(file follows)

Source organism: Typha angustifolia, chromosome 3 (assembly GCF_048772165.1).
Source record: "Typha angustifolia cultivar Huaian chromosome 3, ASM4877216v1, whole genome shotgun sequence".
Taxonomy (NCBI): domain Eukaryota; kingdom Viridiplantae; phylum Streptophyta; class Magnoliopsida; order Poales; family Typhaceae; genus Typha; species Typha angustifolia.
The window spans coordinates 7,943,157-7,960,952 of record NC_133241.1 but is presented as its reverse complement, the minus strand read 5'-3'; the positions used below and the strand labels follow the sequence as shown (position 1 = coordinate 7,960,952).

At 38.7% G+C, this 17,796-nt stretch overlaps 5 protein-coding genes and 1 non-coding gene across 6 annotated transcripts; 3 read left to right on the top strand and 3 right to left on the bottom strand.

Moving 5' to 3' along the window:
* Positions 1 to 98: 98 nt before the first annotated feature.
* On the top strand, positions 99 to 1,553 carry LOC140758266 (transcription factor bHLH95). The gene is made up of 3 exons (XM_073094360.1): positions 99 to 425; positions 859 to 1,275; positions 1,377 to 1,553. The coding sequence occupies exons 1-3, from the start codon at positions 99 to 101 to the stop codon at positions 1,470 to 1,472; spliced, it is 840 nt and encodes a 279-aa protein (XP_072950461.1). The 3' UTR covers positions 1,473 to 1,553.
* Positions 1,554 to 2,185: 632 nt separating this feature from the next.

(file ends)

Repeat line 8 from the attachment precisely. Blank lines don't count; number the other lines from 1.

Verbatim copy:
* On the top strand, positions 99 to 1,553 carry LOC140758266 (transcription factor bHLH95). The gene is made up of 3 exons (XM_073094360.1): positions 99 to 425; positions 859 to 1,275; positions 1,377 to 1,553. The coding sequence occupies exons 1-3, from the start codon at positions 99 to 101 to the stop codon at positions 1,470 to 1,472; spliced, it is 840 nt and encodes a 279-aa protein (XP_072950461.1). The 3' UTR covers positions 1,473 to 1,553.